With the World Cup over, a very traditional summer hung over the UK that August. Correct, it was wet and cool. At number 1 for a fortnight were garage rock quartet The Troggs. They had first formed in Andover, Hampshire when singer Reg Presley teamed up with drummer Ronnie Bond and subsequently Pete Staples on bass and Chris Britton on guitar.
The following year, Kinks manager Larry Page took notice and signed them up. Debut single Lost Girl failed to turn many heads, but their follow-up certainly did. Written by US songwriter Chip Taylor, Wild Thing was one of the most famous songs of the decade, narrowly missing out from the top spot in 1966 due to The Rolling Stones’ Paint It, Black. It fitted in with the new simplistic rock sound coming from prominent groups like The Kinks, The Animals and The Who over the last couple of years.
They quickly gained a reputation of being on the less intellectual end of the rock spectrum, and to the older generation they seemed the type to sling their innocent daughters over their shoulders and steal them away. Obviously, this was as much down to their name as their sound.
Wild Thing had established them so quickly, The Troggs acted quickly to release third single, With a Girl Like You, to capitalise on their popularity. Presley had written it while he was still working as a bricklayer, and it had been recorded at the same time as their previous single.
Much like The Spencer Davis Group’s Somebody Help Me, it’s hard to imagine With a Girl Like You making it to number 1 without their previous single being such a stone-cold classic. However, I’d take this over that Spencer Davis Group track.
Not known for their musical dexterity, it won’t be a shock to hear it’s similar to Wild Thing. Reg has got his eye on a bit of posh skirt, but suspects she’s too good for him. Doesn’t stop him trying though. The result is a slightly sleazy love song, complete with memorable ‘ba-ba-ba-ba-ba’ backing vocals. The Troggs loved Barbara Ann by The Beach Boys, and this was their attempt at something similar. They had considered getting horns in to perform the line, but decided against it.
The Troggs did develop their sound somewhat over time, and continued to be popular. Anyway That You Want Me, released in December, was later the first single for one of my favourite bands, space-rockers Spiritualized, in 1990.
In 1967 their hits included the darkly psychedelic Night of the Long Grass and their hippy anthem Love Is All Around. It’s odd to think that this quartet of misfits were ultimately responsible for Wet Wet Wet’s cover of the latter, which memorably spent 15 weeks at number 1 in 1994. Wild Thing was also immortalised that year when The Jimi Hendrix Experience memorably closed their Monterey Pop Festival set with their version, as Hendrix set his guitar alight.
By 1968 the group were falling out of fashion, and Staples left in 1969, to be replaced by Tony Murray. In 1970 they were due to record a song called Tranquility. They hadn’t rehearsed beforehand, and spent the session arguing among themselves, with Presley and Bond the main culprits. Bond was unable to copy a drum pattern Presley was making, resulting in him exclaiming ‘Fuckin’ drummer. Oi shit ’em! Oi shit em!’ Two years later the arguing was released as the infamous bootleg, The Troggs Tapes, which was an influence on one of the greatest comedy films of all time, This Is Spinal Tap (1982). Another famous line, ‘You’ve got to sprinkle a bit of fucking fairydust over the bastard!’, was sampled on Black Grape’s Shake Your Money in 1995, appropriately enough, as the breakdown to that track is one of my favourite examples of swearing in music.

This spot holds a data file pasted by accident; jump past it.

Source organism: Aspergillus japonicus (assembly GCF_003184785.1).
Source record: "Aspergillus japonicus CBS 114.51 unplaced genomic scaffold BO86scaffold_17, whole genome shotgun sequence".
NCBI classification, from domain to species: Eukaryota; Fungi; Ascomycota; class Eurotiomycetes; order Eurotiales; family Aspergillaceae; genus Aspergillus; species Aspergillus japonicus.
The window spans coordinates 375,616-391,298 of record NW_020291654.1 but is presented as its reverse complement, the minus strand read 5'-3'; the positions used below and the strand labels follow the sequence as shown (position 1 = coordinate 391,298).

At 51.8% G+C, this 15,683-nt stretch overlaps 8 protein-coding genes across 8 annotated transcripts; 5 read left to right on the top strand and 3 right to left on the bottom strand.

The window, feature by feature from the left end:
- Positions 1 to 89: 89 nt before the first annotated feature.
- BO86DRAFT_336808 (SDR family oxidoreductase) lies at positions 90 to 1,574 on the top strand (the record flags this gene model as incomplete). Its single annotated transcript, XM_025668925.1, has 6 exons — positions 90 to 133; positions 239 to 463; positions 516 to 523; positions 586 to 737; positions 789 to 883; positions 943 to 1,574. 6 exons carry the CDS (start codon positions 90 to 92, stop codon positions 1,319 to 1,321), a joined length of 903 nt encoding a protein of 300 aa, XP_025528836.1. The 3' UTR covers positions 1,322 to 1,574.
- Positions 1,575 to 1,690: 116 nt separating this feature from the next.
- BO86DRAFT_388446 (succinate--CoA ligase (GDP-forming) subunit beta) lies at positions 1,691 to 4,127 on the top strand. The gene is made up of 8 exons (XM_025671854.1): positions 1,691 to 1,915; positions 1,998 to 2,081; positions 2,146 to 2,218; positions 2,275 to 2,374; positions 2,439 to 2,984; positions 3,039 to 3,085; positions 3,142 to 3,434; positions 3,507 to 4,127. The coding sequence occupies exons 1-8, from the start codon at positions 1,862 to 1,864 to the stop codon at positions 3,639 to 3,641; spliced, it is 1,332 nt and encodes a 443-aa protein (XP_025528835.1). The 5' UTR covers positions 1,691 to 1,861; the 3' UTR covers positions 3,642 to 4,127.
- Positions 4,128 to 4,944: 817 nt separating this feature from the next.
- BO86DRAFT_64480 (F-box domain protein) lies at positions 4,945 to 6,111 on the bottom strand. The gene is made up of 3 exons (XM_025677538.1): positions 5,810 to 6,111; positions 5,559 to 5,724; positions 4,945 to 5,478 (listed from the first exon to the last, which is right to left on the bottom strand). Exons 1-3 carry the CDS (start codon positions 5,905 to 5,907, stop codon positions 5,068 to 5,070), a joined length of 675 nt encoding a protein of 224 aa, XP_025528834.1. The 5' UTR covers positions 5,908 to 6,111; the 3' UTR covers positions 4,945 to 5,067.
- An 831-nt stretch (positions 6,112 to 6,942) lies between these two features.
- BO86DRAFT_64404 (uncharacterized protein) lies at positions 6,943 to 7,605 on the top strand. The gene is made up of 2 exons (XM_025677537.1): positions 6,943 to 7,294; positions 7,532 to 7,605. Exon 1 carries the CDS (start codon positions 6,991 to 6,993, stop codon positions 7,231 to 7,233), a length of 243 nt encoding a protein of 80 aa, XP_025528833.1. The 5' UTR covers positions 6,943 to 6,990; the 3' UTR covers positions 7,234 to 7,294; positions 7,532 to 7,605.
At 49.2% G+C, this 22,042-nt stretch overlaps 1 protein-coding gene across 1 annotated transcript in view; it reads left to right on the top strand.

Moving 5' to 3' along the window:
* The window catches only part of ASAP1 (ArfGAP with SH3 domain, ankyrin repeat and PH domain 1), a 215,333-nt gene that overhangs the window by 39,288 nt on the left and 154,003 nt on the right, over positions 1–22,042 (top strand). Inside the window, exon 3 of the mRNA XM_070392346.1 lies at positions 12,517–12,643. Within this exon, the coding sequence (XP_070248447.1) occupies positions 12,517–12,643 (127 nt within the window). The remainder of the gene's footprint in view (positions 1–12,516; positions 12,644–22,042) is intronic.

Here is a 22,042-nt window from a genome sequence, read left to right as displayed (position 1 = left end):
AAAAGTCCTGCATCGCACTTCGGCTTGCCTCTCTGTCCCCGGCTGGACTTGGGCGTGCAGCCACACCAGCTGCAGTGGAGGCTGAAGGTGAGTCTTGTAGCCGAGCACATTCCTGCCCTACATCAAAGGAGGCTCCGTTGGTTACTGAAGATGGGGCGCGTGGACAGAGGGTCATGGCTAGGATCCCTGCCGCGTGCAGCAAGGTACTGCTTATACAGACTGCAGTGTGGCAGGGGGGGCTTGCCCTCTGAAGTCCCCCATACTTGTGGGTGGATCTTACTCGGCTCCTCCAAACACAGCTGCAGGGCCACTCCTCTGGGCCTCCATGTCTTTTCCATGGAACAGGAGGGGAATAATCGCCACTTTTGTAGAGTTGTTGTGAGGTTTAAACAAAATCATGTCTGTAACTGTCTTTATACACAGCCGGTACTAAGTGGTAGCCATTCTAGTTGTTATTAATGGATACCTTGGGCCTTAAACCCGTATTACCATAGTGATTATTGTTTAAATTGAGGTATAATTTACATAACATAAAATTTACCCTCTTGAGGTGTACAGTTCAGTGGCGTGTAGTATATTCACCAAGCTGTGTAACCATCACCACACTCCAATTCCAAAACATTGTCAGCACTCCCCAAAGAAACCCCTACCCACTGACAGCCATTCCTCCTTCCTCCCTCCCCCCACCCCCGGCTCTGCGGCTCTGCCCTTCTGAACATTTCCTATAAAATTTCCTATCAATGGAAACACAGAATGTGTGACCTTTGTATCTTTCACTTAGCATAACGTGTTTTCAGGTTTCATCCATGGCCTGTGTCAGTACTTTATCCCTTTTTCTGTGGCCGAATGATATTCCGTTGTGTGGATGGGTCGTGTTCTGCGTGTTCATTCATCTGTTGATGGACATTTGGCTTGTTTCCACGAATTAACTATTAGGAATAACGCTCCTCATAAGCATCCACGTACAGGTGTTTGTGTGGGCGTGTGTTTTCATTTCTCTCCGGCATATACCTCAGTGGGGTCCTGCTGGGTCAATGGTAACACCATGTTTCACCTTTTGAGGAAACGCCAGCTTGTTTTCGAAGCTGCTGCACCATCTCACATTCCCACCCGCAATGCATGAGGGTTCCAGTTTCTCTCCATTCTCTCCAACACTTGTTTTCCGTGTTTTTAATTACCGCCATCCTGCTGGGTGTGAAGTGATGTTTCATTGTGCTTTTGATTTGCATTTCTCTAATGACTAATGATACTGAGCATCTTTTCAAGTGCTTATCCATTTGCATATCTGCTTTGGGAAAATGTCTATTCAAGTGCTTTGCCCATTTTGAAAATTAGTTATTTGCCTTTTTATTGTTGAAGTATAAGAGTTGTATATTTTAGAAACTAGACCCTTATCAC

The 80s were a largely forgotten decade for the Troggs, with many line-up changes, but their resergence began in 1991 when REM, at the height of their fame, began covering Love Is All Around during live shows. A year later the two bands, minus Michael Stipe, recorded the album Athens Andover. Also in 1992, they released not one but two new versions of Wild Thing, with celebrity drunks Oliver Reed and Alex Higgins respectively. Then in 1993 they made another version – this time with Wolf from the popular ITV series Gladiators.
With any credibility they might have gained from their association with REM now wasted, they probably would have disappeared from the public eye again were it not for Wet Wet Wet’s smash-hit taken from the romantic comedy Four Weddings and a Funeral. Presley used the massive royalties from this to fund his interest in corn circles and extraterrestrial life. An unassuming man with a nice line in self-deprecating humour, he retired from the band after discovering he had lung cancer, and Chris Allen replaced him as singer. The Troggs still exist, but sadly Presley succumbed to the disease in February 2013.
Written by: Reg Presley
Producer: Larry Page
Weeks at number 1: 2 (4-17 August)
6 August: The Kray twins were in trouble again; they were questioned in connection with a murder in London.
10 August: George Brown, a man considered one of the best Labour MPs of the time, succeed Michael Stewart as Foreign Secretary.
12 August: In Shepherd’s Bush, London, Temporary Detective Constable David Wombwell, Detective Sergeant Christopher Head and Police Constable Geoffrey Fox stopped to question three men in a car on Braybrook Street. They were all killed by the occupants, who drove off, sparking a manhunt. Three days later, John Whitney was arrested and charged with murder, and John Duddy two days after that.